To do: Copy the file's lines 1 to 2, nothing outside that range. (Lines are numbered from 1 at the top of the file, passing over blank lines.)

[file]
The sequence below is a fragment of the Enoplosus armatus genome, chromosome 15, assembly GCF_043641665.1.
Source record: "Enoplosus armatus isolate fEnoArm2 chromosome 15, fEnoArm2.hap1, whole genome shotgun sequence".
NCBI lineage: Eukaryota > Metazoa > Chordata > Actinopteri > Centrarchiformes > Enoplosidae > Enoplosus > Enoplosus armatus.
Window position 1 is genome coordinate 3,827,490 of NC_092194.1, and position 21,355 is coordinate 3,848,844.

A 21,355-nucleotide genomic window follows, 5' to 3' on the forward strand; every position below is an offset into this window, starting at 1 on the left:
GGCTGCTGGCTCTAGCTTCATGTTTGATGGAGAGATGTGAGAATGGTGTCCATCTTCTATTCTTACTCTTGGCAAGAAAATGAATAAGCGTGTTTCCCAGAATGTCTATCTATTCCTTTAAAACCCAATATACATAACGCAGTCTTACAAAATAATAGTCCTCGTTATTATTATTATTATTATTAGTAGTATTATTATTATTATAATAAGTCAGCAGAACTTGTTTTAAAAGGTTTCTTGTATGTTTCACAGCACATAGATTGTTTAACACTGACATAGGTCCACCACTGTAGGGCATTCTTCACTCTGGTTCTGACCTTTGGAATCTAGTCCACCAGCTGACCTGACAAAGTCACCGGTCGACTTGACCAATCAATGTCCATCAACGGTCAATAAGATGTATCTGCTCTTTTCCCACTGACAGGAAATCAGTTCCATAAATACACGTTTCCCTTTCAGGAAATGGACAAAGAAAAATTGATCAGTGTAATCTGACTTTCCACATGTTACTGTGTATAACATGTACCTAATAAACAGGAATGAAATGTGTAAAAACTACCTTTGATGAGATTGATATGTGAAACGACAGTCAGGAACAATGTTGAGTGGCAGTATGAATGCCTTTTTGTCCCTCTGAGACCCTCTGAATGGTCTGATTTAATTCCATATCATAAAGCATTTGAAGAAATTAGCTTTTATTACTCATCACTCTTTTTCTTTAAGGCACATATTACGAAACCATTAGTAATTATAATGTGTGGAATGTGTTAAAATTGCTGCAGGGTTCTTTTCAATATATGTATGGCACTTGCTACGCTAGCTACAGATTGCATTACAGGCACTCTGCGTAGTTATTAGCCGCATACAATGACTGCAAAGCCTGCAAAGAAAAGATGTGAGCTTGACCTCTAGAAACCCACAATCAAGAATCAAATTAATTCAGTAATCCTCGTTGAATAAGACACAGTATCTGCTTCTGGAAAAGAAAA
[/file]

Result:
The sequence below is a fragment of the Enoplosus armatus genome, chromosome 15, assembly GCF_043641665.1.
Source record: "Enoplosus armatus isolate fEnoArm2 chromosome 15, fEnoArm2.hap1, whole genome shotgun sequence".